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The Cryosphere An interactive open-access journal of the European Geosciences Union
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Volume 8, issue 2
The Cryosphere, 8, 329–344, 2014
https://doi.org/10.5194/tc-8-329-2014
© Author(s) 2014. This work is distributed under
the Creative Commons Attribution 3.0 License.
The Cryosphere, 8, 329–344, 2014
https://doi.org/10.5194/tc-8-329-2014
© Author(s) 2014. This work is distributed under
the Creative Commons Attribution 3.0 License.

Research article 03 Mar 2014

Research article | 03 Mar 2014

What drives basin scale spatial variability of snowpack properties in northern Colorado?

G. A. Sexstone and S. R. Fassnacht G. A. Sexstone and S. R. Fassnacht
  • ESS-Watershed Science Program, Warner College of Natural Resources, Colorado State University, Fort Collins, Colorado 80523-1476, USA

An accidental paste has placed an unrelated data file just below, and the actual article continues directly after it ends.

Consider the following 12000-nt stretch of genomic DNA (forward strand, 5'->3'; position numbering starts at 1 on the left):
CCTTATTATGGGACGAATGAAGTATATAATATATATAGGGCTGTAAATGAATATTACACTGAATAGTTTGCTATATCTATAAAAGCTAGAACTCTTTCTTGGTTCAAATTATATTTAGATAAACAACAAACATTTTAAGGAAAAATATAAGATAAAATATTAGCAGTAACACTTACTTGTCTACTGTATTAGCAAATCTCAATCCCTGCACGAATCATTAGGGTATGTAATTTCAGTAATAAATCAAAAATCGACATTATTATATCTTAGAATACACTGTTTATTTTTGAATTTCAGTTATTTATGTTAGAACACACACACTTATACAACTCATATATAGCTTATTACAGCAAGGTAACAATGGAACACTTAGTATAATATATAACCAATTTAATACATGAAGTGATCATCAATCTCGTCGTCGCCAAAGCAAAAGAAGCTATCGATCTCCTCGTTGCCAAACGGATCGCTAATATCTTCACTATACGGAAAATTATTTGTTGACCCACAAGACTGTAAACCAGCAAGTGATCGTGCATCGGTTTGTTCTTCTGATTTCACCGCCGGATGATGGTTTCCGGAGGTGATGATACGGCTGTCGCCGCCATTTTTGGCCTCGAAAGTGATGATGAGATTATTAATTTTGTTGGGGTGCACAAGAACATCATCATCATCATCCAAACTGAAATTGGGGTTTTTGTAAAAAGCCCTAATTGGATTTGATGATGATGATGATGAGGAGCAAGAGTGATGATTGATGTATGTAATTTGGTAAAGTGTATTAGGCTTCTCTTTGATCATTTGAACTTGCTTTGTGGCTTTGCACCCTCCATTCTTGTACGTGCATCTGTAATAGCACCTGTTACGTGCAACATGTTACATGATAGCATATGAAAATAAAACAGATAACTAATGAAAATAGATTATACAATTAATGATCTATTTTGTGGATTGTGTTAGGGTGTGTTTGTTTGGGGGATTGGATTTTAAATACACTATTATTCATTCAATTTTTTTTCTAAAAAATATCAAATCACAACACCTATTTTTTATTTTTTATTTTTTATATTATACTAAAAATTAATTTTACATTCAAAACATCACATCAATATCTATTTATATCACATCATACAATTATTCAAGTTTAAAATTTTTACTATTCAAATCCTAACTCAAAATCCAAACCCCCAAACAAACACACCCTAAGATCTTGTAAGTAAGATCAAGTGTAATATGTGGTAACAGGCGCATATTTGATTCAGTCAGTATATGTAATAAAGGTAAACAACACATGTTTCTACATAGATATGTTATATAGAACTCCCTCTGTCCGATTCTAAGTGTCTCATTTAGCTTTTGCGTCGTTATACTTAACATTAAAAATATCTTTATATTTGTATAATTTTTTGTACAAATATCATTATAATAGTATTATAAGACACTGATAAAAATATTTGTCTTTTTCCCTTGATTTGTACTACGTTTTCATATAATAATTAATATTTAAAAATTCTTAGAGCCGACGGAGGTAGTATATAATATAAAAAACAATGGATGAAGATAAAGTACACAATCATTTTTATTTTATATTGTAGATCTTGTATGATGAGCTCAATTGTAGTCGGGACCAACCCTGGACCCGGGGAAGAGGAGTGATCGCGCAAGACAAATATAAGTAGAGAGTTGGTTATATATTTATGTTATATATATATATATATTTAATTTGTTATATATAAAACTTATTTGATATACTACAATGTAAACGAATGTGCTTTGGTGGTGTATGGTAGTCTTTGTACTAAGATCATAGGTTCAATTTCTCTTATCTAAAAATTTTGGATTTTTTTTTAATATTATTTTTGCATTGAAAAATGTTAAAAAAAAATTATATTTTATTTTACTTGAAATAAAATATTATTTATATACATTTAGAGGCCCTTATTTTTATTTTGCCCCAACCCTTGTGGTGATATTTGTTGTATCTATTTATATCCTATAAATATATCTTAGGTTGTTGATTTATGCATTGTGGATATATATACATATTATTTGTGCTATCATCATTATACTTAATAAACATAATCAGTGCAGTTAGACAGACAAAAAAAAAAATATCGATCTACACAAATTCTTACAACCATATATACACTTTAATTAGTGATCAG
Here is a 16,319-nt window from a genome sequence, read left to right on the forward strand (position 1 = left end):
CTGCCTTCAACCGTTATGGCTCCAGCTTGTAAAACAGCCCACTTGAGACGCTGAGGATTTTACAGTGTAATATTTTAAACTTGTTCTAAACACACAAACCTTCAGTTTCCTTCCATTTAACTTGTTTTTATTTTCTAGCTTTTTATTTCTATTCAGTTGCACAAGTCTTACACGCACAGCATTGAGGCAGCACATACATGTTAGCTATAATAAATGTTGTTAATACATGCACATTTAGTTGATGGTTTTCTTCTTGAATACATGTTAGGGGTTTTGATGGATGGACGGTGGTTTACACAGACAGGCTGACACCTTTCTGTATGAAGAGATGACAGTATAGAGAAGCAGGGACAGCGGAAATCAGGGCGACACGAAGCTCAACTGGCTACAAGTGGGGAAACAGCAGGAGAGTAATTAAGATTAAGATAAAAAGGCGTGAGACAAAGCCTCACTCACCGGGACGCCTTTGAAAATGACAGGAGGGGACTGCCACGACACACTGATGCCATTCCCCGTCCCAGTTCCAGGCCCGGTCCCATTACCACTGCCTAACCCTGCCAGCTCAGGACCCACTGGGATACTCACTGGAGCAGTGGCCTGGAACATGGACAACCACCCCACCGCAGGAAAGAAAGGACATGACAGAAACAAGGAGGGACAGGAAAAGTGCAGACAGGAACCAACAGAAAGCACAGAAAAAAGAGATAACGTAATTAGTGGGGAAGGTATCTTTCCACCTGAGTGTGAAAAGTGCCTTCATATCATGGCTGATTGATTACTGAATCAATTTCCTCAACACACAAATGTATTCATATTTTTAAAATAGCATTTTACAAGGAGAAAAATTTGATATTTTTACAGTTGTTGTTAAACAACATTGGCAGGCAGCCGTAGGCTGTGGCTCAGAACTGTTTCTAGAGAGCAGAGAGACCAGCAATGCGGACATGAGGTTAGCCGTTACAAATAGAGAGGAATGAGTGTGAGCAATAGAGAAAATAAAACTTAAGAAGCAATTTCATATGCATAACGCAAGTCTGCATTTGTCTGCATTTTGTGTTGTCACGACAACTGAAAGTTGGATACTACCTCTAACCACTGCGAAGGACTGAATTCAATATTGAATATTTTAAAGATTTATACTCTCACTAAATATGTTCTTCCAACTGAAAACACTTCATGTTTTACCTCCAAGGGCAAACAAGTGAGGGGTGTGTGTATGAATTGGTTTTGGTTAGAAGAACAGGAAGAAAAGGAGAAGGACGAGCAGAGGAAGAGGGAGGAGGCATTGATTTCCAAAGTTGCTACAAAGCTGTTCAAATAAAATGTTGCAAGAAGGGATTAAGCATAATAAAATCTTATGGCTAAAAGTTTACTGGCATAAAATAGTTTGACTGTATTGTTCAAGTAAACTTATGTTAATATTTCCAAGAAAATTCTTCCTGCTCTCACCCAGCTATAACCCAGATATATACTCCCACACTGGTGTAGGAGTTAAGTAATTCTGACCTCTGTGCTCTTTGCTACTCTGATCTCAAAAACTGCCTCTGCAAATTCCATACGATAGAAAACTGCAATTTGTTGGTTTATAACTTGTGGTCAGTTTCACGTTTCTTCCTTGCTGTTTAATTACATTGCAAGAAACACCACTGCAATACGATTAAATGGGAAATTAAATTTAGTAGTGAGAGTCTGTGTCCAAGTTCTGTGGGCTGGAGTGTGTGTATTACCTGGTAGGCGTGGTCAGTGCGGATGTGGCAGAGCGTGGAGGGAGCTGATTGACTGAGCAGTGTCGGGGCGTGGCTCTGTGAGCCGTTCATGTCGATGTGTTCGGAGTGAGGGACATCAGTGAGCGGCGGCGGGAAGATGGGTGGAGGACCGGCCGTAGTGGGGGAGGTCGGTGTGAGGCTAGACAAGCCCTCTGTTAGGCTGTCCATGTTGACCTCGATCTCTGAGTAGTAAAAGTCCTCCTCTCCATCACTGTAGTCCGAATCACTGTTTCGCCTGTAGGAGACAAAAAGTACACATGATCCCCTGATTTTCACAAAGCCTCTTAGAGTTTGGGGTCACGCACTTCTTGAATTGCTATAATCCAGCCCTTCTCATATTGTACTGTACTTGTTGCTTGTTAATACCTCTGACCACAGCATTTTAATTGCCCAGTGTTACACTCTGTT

Abstract. This study uses a combination of field measurements and Natural Resource Conservation Service (NRCS) operational snow data to understand the drivers of snow density and snow water equivalent (SWE) variability at the basin scale (100s to 1000s km2). Historic snow course snowpack density observations were analyzed within a multiple linear regression snow density model to estimate SWE directly from snow depth measurements. Snow surveys were completed on or about 1 April 2011 and 2012 and combined with NRCS operational measurements to investigate the spatial variability of SWE near peak snow accumulation. Bivariate relations and multiple linear regression models were developed to understand the relation of snow density and SWE with terrain variables (derived using a geographic information system (GIS)). Snow density variability was best explained by day of year, snow depth, UTM Easting, and elevation. Calculation of SWE directly from snow depth measurement using the snow density model has strong statistical performance, and model validation suggests the model is transferable to independent data within the bounds of the original data set. This pathway of estimating SWE directly from snow depth measurement is useful when evaluating snowpack properties at the basin scale, where many time-consuming measurements of SWE are often not feasible. A comparison with a previously developed snow density model shows that calibrating a snow density model to a specific basin can provide improvement of SWE estimation at this scale, and should be considered for future basin scale analyses. During both water year (WY) 2011 and 2012, elevation and location (UTM Easting and/or UTM Northing) were the most important SWE model variables, suggesting that orographic precipitation and storm track patterns are likely driving basin scale SWE variability. Terrain curvature was also shown to be an important variable, but to a lesser extent at the scale of interest.

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